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La Tavola Trattoria opened a year ago in a space that had been Little Talia, North End and other Italian restaurants in the last two decades, part of the Hertel Avenue red-sauce brigade. The new owners renovated the place, adding a wood-fired oven, hardwood floors and interiors of exposed brick, Venetian plaster. But besides above-average pizza – blistered and smoke-tinged from the 800-degree oven – there wasn’t much about my meal that seemed different. ¶ The place was nearly full during our dinner, with diners tucking into plates of pasta at the first-floor bar, with the massive masonry oven anchoring the semi-open kitchen on the other side. Stairs lead to the second-floor dining room with more tables, decorated with historic Buffalo streetscapes and a big television showing a black-and-white movie from before my time.

The menu is not particularly long, with eight entrees, seven pizzas, and a pick-your-pasta selection with four types of macaroni and six sauces to choose from. Our foursome was seated at an upstairs table that looked too small at first glance.

We ordered a Calabrese pizza ($14), wood-fired rosemary wings ($7), lobster bisque ($4), a special lamb arancini appetizer ($6) and a large Caesar salad ($10). We asked for entrees of eggplant Parmesan ($14), New Orleans pasta ($18), chicken piccata ($16) and pizziola filet of beef ($25).

First a small loaf of warm, crusty bread arrived, speckled with sesame seeds and dusted with grated cheese. It had been sliced, but not all the way through, so we tore it apart with our hands, happy to have something to munch on as we waited.

The wings arrived appealingly charred at the edges from the oven’s intense heat. There wasn’t much rosemary in their bouquet, but they were decently moist roasted chicken digits, tasty with a squeeze of the accompanying lemon.

I’d mentioned we would share the bisque. When our server brought the bowl, she also brought a small bowl for each of us so we could do so with decorum. The soup was darker than usual, with a toasty note, as if from a roux base. There was no lobster meat I could find, but it did taste like lobster.

The softball-sized lamb arancini, coddled in tomato sauce, had a comfy jacket of fried rice and breadcrumbs. Loosened with a touch of goat cheese, it satisfied my lamb hankering despite an unappealing mushiness. The Caesar salad was made of chopped romaine and copious creamy dressing, sprinkled with cheese coarse black pepper. Here too, a squeeze of lemon helped brighten its flavor.

The pizza was excellent, with a faintly charred crust, fresh-tasting tomato sauce, and pepperoni curled into dark-rimmed cups. It had been topped with slices of prosciutto after cooking, and a sprinkling of fresh basil leaves. We debated taking some of it home, but before the entrees arrived, it was history.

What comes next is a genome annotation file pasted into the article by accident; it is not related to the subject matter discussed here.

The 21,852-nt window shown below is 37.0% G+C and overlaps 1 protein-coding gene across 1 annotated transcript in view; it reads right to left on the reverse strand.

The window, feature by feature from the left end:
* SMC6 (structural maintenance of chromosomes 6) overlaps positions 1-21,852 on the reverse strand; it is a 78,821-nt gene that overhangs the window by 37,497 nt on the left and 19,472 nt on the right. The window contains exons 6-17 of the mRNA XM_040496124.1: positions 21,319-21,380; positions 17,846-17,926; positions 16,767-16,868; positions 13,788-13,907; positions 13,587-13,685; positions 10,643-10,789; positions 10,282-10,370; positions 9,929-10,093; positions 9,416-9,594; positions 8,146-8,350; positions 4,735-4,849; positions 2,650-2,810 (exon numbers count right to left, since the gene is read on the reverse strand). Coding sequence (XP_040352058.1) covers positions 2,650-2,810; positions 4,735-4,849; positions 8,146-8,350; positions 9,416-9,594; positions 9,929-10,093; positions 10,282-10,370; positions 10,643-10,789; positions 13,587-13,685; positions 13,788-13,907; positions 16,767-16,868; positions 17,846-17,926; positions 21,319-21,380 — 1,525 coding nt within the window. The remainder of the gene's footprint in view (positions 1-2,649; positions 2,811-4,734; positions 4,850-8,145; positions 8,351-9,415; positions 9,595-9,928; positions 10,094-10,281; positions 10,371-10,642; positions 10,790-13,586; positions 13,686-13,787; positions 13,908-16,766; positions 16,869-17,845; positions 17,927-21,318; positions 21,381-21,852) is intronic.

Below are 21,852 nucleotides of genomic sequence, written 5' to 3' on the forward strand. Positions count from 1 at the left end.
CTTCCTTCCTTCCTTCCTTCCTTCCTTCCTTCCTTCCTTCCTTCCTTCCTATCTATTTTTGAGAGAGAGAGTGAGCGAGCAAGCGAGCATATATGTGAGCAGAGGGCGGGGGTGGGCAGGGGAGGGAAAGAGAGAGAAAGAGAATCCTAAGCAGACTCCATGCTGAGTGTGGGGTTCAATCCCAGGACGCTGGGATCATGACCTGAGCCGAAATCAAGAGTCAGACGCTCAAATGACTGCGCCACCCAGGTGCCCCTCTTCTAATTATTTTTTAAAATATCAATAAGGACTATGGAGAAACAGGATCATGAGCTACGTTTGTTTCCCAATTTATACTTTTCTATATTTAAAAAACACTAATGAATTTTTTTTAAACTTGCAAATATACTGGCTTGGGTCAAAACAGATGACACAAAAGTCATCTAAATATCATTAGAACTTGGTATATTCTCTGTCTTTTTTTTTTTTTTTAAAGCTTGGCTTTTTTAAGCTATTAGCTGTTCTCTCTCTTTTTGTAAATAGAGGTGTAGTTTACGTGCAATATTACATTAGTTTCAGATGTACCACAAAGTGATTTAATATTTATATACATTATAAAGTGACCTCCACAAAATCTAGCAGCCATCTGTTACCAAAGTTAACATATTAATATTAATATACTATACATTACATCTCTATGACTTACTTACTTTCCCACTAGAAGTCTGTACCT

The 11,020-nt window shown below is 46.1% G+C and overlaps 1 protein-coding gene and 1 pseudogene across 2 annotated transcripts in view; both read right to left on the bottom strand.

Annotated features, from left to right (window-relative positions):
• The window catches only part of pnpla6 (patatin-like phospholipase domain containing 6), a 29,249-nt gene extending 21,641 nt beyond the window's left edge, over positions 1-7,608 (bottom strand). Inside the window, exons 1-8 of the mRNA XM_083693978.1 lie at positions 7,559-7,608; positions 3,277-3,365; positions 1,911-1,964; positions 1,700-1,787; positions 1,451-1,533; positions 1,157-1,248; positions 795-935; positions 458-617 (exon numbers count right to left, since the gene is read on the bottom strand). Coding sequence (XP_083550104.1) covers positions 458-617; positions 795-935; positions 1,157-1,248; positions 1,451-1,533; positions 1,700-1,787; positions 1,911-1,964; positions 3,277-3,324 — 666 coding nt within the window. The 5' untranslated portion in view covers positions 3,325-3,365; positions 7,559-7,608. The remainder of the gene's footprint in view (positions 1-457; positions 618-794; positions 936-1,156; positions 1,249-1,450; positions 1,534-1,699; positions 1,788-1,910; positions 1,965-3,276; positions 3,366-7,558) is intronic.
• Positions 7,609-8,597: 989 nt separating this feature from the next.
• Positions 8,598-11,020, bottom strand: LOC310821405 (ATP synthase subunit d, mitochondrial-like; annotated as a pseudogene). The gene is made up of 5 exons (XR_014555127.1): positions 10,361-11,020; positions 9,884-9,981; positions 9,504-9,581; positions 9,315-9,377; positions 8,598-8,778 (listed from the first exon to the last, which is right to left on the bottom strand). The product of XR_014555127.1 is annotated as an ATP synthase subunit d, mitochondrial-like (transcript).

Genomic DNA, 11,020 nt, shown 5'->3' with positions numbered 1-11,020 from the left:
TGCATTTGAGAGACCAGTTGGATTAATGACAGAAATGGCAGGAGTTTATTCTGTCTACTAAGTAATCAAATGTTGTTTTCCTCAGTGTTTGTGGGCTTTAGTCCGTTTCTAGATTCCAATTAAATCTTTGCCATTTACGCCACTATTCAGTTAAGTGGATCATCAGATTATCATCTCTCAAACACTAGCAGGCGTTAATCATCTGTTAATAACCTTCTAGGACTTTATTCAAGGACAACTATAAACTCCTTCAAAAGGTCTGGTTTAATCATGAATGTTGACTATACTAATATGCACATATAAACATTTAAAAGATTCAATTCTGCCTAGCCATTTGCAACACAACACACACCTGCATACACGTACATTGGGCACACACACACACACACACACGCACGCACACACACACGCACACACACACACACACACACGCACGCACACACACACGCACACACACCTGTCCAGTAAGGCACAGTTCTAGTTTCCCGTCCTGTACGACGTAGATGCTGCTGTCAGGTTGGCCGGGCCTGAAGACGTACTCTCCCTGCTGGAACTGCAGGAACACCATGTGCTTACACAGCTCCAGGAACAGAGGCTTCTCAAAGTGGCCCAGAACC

Trish’s eggplant Parmesan was crumb-covered slices covered in tomato sauce and mozzarella, dusted with grated cheese. After a few bites it tasted more like breadcrumbs than eggplant, and the table’s attention switched to other dishes. Scotty’s piazzola filet was a tender slice of properly cooked beef in a smoky red bell pepper sauce, and was swiftly dispatched.

Cat’s New Orleans pasta was loaded with shrimp, chicken, sausage and mushrooms in a cream sauce, served over linguini and topped with a hearty amount of grated cheese. It packed a welcome hit of chile spice, but the salt level brought to mind how close New Orleans is to the Gulf of Mexico. We stopped eating it.

My chicken piccata was another story; it was my favorite plate of the evening. It was a rousing version, punched up with vinegary, spicy peppers along with the usual capers in the lemon-butter sauce. The chicken wasn’t dry, and there was plenty of sauce. The risotto served with the chicken and other entrees was plenty cheesy but slightly undercooked.

As we ate, we experienced gusts of din but table conversation continued after a nearby table cleared out. Our server was excellent, managing the flow of plates on and off the tiny eating surface as deftly as an air traffic controller. Despite being busy, she swapped silverware and took a moment to ask if there was any problem with the food when she noticed that we’d left the eggplant and salty pasta unfinished, and abandoned the leftovers.

She even got us an extra cannoli shell for the cannoli dessert ($3), which usually perches three shells on a martini glass of sweetened ricotta with orange. It was a satisfyingly sweet end to the meal. The bread pudding ($3) was packed with so many chocolate chips that was all I could taste. Companions argued you can’t have too much chocolate, but I remain firm in my (minority) position on this issue.

The pizza was satisfying and other dishes showed gusto, but I left feeling that I’ve seen this restaurant before.

email: agalarneau@buffnews.com

La Tavola Trattoria

Wood-fired pizzas, rosemary wings go beyond red-sauce standards at renovated Italian spot.

WHERE: 1458 Hertel Ave. (837-3267, http://latavolatrattoriabuffalo.wordpress.com)

HOURS: 5 to 10 p.m. Monday; noon to 10 p.m. Tuesday through Thursday; noon to 11 p.m. Friday and Saturday; 11 a.m. to 2 p.m. Sunday brunch and 2 to 9 p.m. Sunday dinner.

PRICE RANGE: Appetizers, $6-$13; pizzas, $12-$17; entrees, $13-$26.

PARKING: Street.

WHEELCHAIR ACCESS: Yes.